To be clear, I don’t have an issue with remakes, remasters or re-releases in principle. I am all for games that fit into the criteria above or are simply a re-release or remaster to ensure that the work is available on modern platforms. All that is fine. What I have no patience for is developers and publishers treating classics like they’re valueless content and remaking things that don’t need to be remade at all. We need to learn to have more respect for the classics in gaming. Yes, even if they’re not quite as photorealistic as the newest releases.

Matt S. is the Editor-in-Chief and Publisher of DDNet. He's been writing about games for over 20 years, including a book, but is perhaps best-known for being the high priest of the Church of Hatsune Miku.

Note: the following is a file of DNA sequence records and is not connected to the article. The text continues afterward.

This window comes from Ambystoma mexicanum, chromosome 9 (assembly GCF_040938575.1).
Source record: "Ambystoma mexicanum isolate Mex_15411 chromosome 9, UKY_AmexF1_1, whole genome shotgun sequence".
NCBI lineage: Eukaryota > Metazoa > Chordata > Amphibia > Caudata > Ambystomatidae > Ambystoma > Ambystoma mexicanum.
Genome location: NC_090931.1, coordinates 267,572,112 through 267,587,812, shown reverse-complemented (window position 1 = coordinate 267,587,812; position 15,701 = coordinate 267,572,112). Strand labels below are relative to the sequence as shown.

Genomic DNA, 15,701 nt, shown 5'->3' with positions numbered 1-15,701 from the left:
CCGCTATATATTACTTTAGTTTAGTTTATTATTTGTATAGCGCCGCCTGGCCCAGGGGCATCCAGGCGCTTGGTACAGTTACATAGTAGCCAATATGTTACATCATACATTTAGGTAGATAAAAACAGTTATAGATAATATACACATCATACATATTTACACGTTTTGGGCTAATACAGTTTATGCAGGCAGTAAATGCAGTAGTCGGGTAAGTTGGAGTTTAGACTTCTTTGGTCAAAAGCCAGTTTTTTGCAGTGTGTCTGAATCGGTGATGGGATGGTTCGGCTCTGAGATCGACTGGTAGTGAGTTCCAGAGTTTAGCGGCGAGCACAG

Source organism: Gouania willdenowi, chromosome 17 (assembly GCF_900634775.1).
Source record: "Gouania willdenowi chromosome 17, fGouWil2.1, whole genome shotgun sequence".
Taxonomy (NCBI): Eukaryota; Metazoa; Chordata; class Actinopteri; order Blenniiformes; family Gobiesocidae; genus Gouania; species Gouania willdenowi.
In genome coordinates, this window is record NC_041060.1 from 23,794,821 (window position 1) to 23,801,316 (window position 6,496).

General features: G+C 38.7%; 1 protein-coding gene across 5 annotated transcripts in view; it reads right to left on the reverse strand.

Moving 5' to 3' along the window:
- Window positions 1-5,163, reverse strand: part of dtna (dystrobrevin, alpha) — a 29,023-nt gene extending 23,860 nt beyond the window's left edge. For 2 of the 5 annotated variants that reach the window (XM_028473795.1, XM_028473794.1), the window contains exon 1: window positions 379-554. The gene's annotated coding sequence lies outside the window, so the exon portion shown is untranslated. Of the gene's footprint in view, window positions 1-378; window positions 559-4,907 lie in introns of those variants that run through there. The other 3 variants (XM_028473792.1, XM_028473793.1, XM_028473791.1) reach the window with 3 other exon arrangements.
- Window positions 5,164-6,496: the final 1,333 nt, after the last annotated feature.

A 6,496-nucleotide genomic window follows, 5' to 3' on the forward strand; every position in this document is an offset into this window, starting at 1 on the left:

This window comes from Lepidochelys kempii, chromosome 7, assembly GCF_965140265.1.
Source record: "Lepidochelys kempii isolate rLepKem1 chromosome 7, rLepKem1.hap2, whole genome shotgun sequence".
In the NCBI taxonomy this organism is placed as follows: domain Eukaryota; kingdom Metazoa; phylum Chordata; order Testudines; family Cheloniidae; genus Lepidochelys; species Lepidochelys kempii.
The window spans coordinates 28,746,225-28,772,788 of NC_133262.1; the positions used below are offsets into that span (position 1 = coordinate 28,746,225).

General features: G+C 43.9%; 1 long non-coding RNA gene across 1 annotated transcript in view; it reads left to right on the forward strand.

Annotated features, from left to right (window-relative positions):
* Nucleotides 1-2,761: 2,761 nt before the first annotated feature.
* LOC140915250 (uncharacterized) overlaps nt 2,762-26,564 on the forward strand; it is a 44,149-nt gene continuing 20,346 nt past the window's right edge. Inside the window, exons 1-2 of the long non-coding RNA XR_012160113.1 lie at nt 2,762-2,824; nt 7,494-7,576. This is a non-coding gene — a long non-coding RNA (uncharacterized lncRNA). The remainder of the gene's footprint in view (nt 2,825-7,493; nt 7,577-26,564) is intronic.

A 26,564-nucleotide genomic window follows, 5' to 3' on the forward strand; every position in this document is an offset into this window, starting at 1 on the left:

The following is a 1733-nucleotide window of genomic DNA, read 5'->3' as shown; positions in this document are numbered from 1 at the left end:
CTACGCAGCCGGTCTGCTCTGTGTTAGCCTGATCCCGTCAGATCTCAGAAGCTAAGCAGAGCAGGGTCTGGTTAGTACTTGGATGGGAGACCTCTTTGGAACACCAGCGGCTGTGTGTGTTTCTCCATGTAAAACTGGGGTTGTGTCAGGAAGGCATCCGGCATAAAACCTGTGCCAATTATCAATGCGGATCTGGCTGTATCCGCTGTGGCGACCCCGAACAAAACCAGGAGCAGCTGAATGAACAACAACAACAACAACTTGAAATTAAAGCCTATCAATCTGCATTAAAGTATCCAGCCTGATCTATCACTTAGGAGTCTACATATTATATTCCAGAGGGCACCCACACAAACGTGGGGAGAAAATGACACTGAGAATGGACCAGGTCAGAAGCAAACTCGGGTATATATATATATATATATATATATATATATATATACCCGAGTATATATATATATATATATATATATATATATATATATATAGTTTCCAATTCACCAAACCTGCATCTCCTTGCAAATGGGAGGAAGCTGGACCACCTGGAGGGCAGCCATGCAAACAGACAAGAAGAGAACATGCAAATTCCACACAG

• This is exactly what I was thinking when that RE4 Remake was announced. RE4 absolutely does not need a remake at all. Code Veronica, meanwhile, languishes in obscurity and most certainly could do with the same treatment RE2 and RE3 had — and yet somehow I doubt we’re ever going to see that. I’m not sure why Capcom seems to have forgotten about this entry, but it’s a good RE, and one that deserves to find a modern audience.

    On the broader subject of remakes — particularly “HD remasters” of games that were already polygonal 3D — I tend to find that the original games tend to offer a superior experience anyway. No updates, no “content roadmap”, no DLC, no microtransactions, no Battle Passes — and they were actually tested prior to release instead of being released on the assumption that if something goes wrong they can just patch it later.